A botanical trip of some duration around the garden with the youthful but hugely keen and knowledgeable James Garnett from the Botanic Gardens in Nantes. James is ‘one of us’ when it comes to rare trees and it will be interesting to observe his career which I suspect will be spectacular in the horticultural world. He went away with loads of seeds and cuttings and just a little wine.Lithocarpus pachyphyllus was laden with seed pods several of which had already dropped. We ought to sell a crop as substantive as this.
Rhododendron ‘Tally Ho’ is late flowering and hence the bronzy indumentum on the new growth was at its best.
Castanopsis chinensis was planted in 2007 and has made slow progress with dieback but is now in full flower.
Lithocarpus lepidocarpus has grown much better nearby above the greenhouse. Cutting material here for Asia to try.
James said this had to be a rhus species as it is about to flower but I cannot sadly find it on the planting plans by Tin Garden. First time flowering anyway.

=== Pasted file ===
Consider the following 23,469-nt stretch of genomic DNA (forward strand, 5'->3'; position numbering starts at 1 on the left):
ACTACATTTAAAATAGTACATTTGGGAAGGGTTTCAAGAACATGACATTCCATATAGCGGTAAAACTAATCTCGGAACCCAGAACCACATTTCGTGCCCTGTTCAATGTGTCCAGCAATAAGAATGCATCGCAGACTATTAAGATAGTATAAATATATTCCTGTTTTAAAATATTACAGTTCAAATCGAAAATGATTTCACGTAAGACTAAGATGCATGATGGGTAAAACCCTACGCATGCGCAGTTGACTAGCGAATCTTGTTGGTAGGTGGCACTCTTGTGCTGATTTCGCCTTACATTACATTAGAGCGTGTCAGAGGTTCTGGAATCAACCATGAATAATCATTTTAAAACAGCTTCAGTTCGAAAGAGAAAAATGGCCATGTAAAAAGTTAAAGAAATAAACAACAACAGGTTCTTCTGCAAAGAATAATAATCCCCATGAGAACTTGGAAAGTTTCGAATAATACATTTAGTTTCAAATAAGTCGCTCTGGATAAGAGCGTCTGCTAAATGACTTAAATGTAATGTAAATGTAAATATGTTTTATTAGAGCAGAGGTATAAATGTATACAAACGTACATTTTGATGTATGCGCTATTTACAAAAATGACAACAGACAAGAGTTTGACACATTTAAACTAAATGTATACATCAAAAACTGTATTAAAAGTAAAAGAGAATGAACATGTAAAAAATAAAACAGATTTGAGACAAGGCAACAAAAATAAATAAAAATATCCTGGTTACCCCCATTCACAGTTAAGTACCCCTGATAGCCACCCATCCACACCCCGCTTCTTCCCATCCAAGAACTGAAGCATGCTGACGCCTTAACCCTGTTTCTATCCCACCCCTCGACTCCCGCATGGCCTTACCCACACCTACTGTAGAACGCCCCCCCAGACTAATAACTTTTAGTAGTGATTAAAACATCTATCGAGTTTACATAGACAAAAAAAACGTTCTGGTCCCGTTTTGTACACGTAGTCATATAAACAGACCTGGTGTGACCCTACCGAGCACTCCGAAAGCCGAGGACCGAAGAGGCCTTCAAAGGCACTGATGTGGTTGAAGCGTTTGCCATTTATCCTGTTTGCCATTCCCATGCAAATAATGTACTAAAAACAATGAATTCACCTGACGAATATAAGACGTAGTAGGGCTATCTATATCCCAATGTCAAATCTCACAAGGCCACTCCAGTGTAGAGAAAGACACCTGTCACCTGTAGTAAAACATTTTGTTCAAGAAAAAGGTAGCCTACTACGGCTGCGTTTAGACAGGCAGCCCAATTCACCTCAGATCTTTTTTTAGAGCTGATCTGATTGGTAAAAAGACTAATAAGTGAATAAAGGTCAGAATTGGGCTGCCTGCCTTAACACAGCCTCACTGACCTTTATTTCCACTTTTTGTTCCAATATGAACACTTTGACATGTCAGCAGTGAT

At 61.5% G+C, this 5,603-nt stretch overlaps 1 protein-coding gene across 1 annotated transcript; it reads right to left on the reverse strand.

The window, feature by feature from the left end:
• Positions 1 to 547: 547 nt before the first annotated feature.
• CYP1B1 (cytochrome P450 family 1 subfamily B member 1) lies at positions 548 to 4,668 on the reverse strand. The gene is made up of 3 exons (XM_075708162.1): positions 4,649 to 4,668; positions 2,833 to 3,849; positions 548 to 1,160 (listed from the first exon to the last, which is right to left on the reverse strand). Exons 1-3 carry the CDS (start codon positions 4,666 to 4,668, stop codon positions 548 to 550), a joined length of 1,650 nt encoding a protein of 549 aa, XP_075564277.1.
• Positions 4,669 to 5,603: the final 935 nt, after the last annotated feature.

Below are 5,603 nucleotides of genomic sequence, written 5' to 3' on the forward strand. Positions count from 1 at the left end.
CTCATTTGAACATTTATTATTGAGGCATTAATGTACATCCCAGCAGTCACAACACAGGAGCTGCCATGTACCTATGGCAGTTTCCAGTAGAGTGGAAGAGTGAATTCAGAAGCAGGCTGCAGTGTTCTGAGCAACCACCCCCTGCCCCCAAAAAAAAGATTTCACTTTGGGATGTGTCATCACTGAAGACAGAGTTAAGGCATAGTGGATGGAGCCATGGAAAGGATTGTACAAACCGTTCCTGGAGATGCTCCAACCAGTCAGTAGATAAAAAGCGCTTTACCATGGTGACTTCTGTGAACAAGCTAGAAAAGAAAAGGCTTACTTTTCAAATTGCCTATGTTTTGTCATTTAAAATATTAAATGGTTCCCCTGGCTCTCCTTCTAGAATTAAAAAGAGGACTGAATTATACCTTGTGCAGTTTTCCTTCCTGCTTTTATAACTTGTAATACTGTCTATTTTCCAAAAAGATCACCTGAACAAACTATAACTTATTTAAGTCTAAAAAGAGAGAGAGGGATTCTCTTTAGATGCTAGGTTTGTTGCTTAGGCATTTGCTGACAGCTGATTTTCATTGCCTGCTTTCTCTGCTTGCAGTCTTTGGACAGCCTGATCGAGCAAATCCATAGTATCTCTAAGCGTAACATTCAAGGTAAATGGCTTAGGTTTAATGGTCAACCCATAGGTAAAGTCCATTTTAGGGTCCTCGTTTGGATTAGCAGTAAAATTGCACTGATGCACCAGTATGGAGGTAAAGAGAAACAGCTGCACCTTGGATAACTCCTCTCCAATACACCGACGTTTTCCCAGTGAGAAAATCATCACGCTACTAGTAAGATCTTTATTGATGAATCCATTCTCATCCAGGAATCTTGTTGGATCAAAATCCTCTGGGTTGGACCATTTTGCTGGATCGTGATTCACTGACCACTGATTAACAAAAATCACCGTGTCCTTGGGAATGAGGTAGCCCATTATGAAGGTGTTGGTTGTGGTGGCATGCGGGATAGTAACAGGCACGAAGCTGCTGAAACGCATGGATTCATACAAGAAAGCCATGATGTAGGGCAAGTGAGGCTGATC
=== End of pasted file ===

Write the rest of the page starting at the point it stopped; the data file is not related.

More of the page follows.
2015 – CHW
Passiflora caerulea ‘Constance Elliott’ has grown rampantly in a Camellia sasanqua on the castle wall. It will flower on until the first frosts and has been out for months already. Rather tougher and more vigorous than Passiflora caerulea and something to cherish although it comes from Brazil and Argentina.
There are a few remnants in the borders from my childhood fuchsia collection. JCW also collected fuchsia species and hardy hybrids. Only the toughest and most boring have survived and many have got squeezed out by more vigorous varieties. This border used to have perhaps 50 varieties. Today there are perhaps a dozen and I readily admit to having forgotten all the names.
2000 – FJW
Very wet September. Now turned to storms. No Sasanqua yet to be seen. Neighbours corn not cut yet. 50 years ago we would have left the harvest.
1940 – CW
Eucryphia mooreii very good and has been for a week. This year probably the finest harvest known for years but plants have suffered badly.